Including a vintage piece or two in a nursery design can add character and charm. The vintage market is bustling right now, especially for Mid-Century Modern pieces. I’ll use a vintage piece every now and then in a design, and it’s always a fun process.
I was contacted by one of my favorite online vintage retailers, Chairish, and they asked me to put together a mid- century modern nursery design using only vintage pieces from their Mid-Century Modern collection. That’s certainly something I’ve never done before, mostly because of some of the safety issues you can read about below, but I was up for the challenge!
Every single item in the design below is from the Chairish collection, and almost everything is from the Mid-Century Modern era. I kept the wall color and rug fairly neutral and the rest of the palette bright and fresh so it wouldn’t feel like the back room of an old antique shop. My personal favorite is the set of brass seagulls over the crib. I just so happen to have something very similar in my living room, and they are glorious.
Crib | Brass Seagulls | Globe Sputnik Chandelier | Children’s Chairs | Pink Painting | City Scape Painting | Dog Painting | Cockatoo Lamp | Brass Dog Figurine | Ceramic Horse Figurine | Dresser | Sheep Ottoman | Wooden Toy Dog | Ottoman Stool | Swivel Chair | Side Table | Gold Halo Lamp | Green Round Pillow | Color Block Pillow | Turkish Rug
Here comes the safety speech…
Are Vintage Items Safe for a Nursery?
Maybe. There are definitely some considerations here, and there may be some additional research that needs to be done. The two biggest concerns with vintage pieces are structural integrity and lead paint or chemical varnishes. Make sure that anything you buy doesn’t have any cracks, bows or other problems (think about your child climbing and pulling on everything). Then, check all the materials and finishes (think about your child putting everything in their mouth). Items with lead paint can have a special sealant put on them, but in my opinion it’s best to avoid those chemicals as well. Any upholstery or textile items should be thoroughly cleaned.
Is a Vintage Crib Safe?
The short answer? No. I tend to always be overly cautious here. It’s pretty likely that any truly vintage crib will not be up to current safety standards, let alone still be in good enough shape to maintain its structural integrity. Then there’s the issue of finishes like lead paint or chemical varnishes that are no longer used in the children’s furniture industry.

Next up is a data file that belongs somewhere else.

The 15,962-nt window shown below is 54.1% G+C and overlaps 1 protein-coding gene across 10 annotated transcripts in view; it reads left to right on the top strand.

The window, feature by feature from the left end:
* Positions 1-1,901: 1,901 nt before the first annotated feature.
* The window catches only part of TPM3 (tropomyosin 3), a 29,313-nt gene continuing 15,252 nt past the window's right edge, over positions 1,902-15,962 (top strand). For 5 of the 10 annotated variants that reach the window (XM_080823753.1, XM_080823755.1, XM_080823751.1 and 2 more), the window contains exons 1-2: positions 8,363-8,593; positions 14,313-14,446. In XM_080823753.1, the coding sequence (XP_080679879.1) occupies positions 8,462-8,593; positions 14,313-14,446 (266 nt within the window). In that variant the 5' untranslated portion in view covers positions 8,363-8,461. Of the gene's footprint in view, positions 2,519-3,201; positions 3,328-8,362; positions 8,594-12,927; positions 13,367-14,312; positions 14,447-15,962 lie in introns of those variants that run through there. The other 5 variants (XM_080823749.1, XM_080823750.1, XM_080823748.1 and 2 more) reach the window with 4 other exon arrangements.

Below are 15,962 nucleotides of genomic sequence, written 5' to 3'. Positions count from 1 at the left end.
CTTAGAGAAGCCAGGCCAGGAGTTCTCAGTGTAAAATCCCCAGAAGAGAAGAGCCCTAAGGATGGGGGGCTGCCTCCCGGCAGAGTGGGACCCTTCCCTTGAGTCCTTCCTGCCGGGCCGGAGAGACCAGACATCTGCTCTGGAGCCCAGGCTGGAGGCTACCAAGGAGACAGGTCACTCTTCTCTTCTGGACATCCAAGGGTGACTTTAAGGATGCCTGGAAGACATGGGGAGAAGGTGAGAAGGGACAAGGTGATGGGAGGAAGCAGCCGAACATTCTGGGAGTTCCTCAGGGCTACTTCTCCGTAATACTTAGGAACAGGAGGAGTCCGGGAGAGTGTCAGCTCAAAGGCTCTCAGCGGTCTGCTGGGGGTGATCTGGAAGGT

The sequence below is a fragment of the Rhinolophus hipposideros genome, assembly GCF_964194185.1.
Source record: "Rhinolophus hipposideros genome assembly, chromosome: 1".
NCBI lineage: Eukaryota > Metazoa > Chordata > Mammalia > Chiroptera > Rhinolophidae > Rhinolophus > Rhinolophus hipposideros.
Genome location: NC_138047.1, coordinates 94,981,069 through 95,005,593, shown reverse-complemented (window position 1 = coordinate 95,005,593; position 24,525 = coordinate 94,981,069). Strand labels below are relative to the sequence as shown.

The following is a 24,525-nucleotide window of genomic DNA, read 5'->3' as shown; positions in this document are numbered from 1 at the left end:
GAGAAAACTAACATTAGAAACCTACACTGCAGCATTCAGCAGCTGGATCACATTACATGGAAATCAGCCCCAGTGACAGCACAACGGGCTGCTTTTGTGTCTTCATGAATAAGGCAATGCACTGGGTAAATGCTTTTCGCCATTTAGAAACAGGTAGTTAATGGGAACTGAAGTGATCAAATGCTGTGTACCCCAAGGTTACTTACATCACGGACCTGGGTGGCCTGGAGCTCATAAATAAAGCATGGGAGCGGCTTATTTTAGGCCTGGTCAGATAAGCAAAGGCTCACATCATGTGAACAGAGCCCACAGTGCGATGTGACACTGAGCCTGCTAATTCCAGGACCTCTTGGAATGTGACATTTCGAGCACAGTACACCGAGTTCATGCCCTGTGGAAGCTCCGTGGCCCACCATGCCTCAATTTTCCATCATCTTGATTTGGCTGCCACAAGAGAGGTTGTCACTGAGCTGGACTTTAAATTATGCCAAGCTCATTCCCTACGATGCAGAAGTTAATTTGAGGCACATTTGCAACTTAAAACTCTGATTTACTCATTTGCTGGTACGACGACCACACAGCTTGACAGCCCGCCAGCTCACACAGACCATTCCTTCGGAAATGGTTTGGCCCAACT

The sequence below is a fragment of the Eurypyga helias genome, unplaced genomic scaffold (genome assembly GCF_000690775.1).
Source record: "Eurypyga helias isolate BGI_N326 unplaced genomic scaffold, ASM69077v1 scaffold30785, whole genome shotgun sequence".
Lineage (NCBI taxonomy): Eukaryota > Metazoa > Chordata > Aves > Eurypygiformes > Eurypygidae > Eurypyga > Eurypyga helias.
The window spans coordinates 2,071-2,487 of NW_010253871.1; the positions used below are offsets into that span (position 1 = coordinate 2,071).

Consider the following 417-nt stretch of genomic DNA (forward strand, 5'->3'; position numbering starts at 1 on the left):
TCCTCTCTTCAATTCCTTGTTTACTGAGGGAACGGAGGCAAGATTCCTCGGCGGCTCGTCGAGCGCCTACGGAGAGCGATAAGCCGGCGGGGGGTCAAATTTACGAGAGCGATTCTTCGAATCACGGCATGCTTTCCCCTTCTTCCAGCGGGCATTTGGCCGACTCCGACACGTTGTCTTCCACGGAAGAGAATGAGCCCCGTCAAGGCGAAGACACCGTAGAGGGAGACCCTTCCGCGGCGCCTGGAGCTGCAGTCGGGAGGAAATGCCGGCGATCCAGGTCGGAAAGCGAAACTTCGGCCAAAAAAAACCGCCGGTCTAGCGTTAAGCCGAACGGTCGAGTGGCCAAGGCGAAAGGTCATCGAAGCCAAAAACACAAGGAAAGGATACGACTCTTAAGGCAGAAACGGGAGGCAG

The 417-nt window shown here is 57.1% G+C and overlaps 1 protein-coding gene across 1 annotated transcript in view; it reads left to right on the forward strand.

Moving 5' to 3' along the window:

The crib that’s shown above is used, but not really vintage. It’s a newer model that’s only a few years old, and meets all of the current safety standards. However, I would still err on the side of caution because it is used, and you just never know what a piece has been through.
I would never recommend that anyone purchase a used crib (and this goes for hand-me-downs and heirlooms too), but if you’re going to do it anyway, make sure to check throughly for all of these things:
- The crib should have been manufactured within recent years and meets the current safety standards. There were some major safety policy changes in June of 2011, so don’t use anything made before that. You can read about those safety standards at the CPSC.
- Check for any crib recalls. Use the CPSC website to check for your crib model and parts.
- Make sure you have the instruction manual for the crib, and read it very carefully. Check the strength of every single piece, including the slats, mattress supports, screws, bolts and other small hardware. Every single piece needs to be accounted for and in excellent condition.
- The mattress should be firm and have a snug fit inside the crib.
- The width of the crib slats should be no more than 2 3/8″ apart.